As someone who writes about religion and culture, am I obligated to talk about Narnia? I haven’t read the C.S. Lewis books and have no idea if I’ll ever feel inspired to pick them up. I am familiar with the plot of the books, and it sounds like children’s stuff to me. By all accounts, Lewis is no Tolkien. I’ll see the movie with low expectations and will be satisfied if I enjoy it half as much as the last Harry Potter movie.
Here’s an articleby Paula Toynbee that got lots of play on the religious right weblogs last week. They obviously hate what she has to say. One prominent Catholic blogger repeatedly called her “evil.”
Here’s the most-quoted line from Toynbee’s piece:
Of all the elements of Christianity, the most repugnant is the notion of the Christ who took our sins upon himself and sacrificed his body in agony to save our souls. Did we ask him to?
Reminds me of the line of a Unitarian Universalist minister I dated many years ago. He told me that the story of the Father sacrificing the Son on a cross was a horrific tale of “divine child abuse.” There are many perspectives on the crucifixion story, not just the orthodox view celebrated for so long by so many that the orthodox forget that there are other, marginalized, perfectly valid ways of looking at the same stories.
Personally, I don’t find the notion of Christ as Redeemer repugnant, at least not as the story is usually told. But to the shock of the religious right, many people hear the tale of Christ’s redemption and think about divine child abuse… or the worst attributes of every Christian moral failure in the past 2,000 years. To the religious right, Christ’s redemption is a tale of Divine Love and the value of self-sacrifice; to many others, it is a tale of scapegoating that locks Christians into a “victim” mentality in which they are perpetually looking outside themselves for salvation.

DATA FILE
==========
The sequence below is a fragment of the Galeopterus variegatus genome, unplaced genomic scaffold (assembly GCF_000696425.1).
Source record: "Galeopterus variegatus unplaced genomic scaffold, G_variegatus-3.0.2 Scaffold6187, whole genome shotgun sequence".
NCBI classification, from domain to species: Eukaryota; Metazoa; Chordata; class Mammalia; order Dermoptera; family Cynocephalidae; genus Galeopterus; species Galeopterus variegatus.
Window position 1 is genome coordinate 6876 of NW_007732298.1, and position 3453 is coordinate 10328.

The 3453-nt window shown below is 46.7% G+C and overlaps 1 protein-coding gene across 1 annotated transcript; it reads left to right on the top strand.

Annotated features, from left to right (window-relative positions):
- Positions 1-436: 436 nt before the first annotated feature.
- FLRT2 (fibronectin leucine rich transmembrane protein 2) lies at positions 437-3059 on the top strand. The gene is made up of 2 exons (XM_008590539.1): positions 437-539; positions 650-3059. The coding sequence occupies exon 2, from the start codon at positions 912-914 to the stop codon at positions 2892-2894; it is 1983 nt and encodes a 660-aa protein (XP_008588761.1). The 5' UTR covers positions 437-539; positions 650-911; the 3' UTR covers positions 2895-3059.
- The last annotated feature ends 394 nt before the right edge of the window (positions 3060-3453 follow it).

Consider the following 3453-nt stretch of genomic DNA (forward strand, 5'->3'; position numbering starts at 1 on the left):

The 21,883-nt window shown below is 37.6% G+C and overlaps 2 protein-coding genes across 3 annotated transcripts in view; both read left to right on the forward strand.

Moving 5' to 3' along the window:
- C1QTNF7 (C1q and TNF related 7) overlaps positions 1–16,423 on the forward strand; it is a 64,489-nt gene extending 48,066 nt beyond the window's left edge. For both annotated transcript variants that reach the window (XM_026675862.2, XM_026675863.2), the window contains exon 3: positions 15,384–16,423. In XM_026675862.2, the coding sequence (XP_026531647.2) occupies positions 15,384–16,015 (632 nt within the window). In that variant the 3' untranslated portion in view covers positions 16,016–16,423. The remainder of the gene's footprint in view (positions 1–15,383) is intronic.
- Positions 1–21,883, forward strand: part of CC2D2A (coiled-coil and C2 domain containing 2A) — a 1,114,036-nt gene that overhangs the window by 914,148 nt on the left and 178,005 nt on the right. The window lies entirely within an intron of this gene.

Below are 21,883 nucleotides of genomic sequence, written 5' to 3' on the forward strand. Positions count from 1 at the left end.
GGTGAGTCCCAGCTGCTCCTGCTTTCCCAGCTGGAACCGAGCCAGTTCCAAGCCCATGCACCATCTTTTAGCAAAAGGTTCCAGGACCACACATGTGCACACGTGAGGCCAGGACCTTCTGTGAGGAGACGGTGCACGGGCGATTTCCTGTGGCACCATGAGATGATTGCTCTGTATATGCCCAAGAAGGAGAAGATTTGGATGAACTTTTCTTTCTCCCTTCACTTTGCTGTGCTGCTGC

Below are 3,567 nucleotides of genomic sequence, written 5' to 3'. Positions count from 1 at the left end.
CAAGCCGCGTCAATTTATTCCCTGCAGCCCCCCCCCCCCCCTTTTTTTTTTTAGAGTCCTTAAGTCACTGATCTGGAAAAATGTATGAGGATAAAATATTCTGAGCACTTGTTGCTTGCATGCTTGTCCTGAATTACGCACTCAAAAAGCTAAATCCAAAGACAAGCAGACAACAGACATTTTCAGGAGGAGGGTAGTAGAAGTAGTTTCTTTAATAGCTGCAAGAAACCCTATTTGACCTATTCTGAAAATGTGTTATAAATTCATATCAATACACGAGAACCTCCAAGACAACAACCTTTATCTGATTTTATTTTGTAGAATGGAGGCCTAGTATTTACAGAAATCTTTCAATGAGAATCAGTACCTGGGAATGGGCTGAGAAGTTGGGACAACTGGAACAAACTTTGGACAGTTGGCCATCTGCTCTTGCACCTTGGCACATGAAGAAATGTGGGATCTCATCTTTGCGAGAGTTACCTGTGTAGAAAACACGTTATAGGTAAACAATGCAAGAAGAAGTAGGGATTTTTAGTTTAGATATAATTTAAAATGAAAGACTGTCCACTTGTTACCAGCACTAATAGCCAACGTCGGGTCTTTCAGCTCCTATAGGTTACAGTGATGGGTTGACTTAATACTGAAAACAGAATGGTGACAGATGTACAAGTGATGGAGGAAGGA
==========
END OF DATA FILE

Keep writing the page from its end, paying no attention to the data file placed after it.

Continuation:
The lesson to be gained by the fierce attack on Toynbee is clear. To the religious right, anyone who fails to view Christ as they do is questionable; but if they view the orthodox Christ as something negative, then they are evil. (An example: “…the “most hateful” thing about religion, say Polly Toynbee is Jesus’ self-sacrifice on the Cross for sinners. It’s stuff like that which persuades me of the reality of a spiritual bondage so deep and so impervious to rational explanation that only the existence of Satan can account for it…”) And of course we know from the history of religion that calling your opponents evil is very often the first step in their dehumanization and ultimate destruction.
What Toynbee and the defenders of Narnia on the religious right both have in common is a sort of literalism about the Christian myths and certainty that their moralistic view of those myths is the only correct one. Neither have transcended that literalism into a more complex, multi-perspectival view that recognizes the value of having multiple interpretations of a mythic story. Truth is not locked into one fixed interpretation of a myth, as both the religious right and Toynbee insist; openness and flexibility of interpretation are virtues, prerequisites even to the discovery of Truth.